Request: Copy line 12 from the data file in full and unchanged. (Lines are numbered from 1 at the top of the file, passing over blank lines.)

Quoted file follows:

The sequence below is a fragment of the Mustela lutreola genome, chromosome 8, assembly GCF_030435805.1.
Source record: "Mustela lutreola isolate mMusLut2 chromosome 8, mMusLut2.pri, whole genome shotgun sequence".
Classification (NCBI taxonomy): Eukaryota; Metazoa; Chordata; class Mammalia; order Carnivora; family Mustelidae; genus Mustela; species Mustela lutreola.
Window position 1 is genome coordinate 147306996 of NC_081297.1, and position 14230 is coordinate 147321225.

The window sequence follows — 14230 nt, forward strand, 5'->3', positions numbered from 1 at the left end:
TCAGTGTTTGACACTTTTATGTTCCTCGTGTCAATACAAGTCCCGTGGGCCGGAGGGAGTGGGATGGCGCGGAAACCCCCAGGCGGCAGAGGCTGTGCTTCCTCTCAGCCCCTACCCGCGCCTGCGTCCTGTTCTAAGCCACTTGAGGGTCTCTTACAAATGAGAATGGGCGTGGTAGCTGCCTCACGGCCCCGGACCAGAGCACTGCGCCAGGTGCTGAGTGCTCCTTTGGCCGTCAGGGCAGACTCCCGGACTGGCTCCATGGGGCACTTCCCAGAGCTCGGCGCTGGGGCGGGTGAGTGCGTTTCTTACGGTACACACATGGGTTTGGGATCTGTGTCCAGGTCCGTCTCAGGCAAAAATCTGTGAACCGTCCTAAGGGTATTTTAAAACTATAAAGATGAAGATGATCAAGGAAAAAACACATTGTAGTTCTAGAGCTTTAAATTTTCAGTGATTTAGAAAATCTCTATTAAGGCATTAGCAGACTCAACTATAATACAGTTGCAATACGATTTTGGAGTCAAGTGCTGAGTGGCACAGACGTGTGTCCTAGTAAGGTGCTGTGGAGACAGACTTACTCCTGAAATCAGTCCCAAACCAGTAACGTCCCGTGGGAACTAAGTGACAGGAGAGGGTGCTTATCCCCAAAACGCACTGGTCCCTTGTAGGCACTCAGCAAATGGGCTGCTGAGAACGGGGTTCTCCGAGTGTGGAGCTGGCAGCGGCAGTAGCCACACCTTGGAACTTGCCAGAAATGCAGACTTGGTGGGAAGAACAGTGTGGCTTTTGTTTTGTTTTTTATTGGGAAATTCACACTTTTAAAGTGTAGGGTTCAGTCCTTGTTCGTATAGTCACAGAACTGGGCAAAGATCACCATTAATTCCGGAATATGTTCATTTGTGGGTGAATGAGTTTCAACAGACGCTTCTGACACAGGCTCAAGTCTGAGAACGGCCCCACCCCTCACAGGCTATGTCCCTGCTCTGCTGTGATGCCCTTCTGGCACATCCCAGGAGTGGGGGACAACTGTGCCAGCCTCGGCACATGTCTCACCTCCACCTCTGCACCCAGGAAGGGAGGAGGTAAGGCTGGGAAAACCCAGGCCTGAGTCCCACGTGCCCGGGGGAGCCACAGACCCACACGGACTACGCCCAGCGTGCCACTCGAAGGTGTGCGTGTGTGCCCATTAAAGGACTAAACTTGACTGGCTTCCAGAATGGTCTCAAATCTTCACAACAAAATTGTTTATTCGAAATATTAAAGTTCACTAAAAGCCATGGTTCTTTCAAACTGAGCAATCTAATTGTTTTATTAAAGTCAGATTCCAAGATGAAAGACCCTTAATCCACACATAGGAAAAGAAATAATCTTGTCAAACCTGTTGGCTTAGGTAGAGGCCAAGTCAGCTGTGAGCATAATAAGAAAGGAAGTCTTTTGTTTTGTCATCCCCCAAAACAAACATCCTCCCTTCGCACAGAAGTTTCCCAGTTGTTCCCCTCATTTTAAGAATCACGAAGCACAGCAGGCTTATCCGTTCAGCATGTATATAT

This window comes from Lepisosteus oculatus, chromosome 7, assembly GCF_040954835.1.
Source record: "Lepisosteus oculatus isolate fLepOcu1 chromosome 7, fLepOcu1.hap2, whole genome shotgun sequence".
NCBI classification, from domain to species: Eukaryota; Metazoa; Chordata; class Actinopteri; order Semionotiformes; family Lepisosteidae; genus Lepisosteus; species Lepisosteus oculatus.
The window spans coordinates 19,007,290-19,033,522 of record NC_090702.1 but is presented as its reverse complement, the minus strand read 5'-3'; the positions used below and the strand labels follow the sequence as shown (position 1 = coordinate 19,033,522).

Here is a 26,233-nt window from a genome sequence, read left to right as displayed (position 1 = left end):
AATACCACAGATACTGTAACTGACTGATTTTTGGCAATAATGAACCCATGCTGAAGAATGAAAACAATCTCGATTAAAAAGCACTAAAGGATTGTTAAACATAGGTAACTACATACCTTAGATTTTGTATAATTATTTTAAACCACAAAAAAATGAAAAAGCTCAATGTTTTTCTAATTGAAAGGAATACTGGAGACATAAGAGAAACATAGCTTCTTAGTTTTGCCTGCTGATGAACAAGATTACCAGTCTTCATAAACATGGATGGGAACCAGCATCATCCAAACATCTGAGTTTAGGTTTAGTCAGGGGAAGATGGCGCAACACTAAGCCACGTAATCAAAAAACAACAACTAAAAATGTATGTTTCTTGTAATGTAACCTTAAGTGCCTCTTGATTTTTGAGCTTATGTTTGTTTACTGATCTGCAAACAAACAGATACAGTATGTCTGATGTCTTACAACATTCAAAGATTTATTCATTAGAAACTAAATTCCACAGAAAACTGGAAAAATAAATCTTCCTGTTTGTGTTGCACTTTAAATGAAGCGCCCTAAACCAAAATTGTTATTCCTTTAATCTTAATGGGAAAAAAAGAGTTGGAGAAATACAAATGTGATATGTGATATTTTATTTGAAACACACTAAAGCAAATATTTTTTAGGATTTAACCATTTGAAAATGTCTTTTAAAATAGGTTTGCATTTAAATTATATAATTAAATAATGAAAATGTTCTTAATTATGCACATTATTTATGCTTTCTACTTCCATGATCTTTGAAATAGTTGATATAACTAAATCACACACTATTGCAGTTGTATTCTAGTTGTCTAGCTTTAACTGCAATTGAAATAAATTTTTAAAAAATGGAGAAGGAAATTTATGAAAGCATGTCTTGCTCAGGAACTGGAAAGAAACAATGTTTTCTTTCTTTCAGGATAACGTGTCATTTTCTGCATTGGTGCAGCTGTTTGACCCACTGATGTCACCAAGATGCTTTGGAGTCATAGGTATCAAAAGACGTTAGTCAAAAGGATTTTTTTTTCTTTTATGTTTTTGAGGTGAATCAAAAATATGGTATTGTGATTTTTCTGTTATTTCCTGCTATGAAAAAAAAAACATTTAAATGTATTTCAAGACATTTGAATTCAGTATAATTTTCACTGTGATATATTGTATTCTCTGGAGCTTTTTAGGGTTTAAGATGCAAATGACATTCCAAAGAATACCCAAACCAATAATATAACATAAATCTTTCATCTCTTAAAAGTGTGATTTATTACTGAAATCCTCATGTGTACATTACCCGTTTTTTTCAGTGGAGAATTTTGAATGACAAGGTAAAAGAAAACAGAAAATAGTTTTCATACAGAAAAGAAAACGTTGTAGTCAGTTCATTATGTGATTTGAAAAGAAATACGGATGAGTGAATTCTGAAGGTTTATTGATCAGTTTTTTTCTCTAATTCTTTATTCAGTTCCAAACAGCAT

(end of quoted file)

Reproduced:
AATACCACAGATACTGTAACTGACTGATTTTTGGCAATAATGAACCCATGCTGAAGAATGAAAACAATCTCGATTAAAAAGCACTAAAGGATTGTTAAACATAGGTAACTACATACCTTAGATTTTGTATAATTATTTTAAACCACAAAAAAATGAAAAAGCTCAATGTTTTTCTAATTGAAAGGAATACTGGAGACATAAGAGAAACATAGCTTCTTAGTTTTGCCTGCTGATGAACAAGATTACCAGTCTTCATAAACATGGATGGGAACCAGCATCATCCAAACATCTGAGTTTAGGTTTAGTCAGGGGAAGATGGCGCAACACTAAGCCACGTAATCAAAAAACAACAACTAAAAATGTATGTTTCTTGTAATGTAACCTTAAGTGCCTCTTGATTTTTGAGCTTATGTTTGTTTACTGATCTGCAAACAAACAGATACAGTATGTCTGATGTCTTACAACATTCAAAGATTTATTCATTAGAAACTAAATTCCACAGAAAACTGGAAAAATAAATCTTCCTGTTTGTGTTGCACTTTAAATGAAGCGCCCTAAACCAAAATTGTTATTCCTTTAATCTTAATGGGAAAAAAAGAGTTGGAGAAATACAAATGTGATATGTGATATTTTATTTGAAACACACTAAAGCAAATATTTTTTAGGATTTAACCATTTGAAAATGTCTTTTAAAATAGGTTTGCATTTAAATTATATAATTAAATAATGAAAATGTTCTTAATTATGCACATTATTTATGCTTTCTACTTCCATGATCTTTGAAATAGTTGATATAACTAAATCACACACTATTGCAGTTGTATTCTAGTTGTCTAGCTTTAACTGCAATTGAAATAAATTTTTAAAAAATGGAGAAGGAAATTTATGAAAGCATGTCTTGCTCAGGAACTGGAAAGAAACAATGTTTTCTTTCTTTCAGGATAACGTGTCATTTTCTGCATTGGTGCAGCTGTTTGACCCACTGATGTCACCAAGATGCTTTGGAGTCATAGGTATCAAAAGACGTTAGTCAAAAGGATTTTTTTTTCTTTTATGTTTTTGAGGTGAATCAAAAATATGGTATTGTGATTTTTCTGTTATTTCCTGCTATGAAAAAAAAAACATTTAAATGTATTTCAAGACATTTGAATTCAGTATAATTTTCACTGTGATATATTGTATTCTCTGGAGCTTTTTAGGGTTTAAGATGCAAATGACATTCCAAAGAATACCCAAACCAATAATATAACATAAATCTTTCATCTCTTAAAAGTGTGATTTATTACTGAAATCCTCATGTGTACATTACCCGTTTTTTTCAGTGGAGAATTTTGAATGACAAGGTAAAAGAAAACAGAAAATAGTTTTCATACAGAAAAGAAAACGTTGTAGTCAGTTCATTATGTGATTTGAAAAGAAATACGGATGAGTGAATTCTGAAGGTTTATTGATCAGTTTTTTTCTCTAATTCTTTATTCAGTTCCAAACAGCAT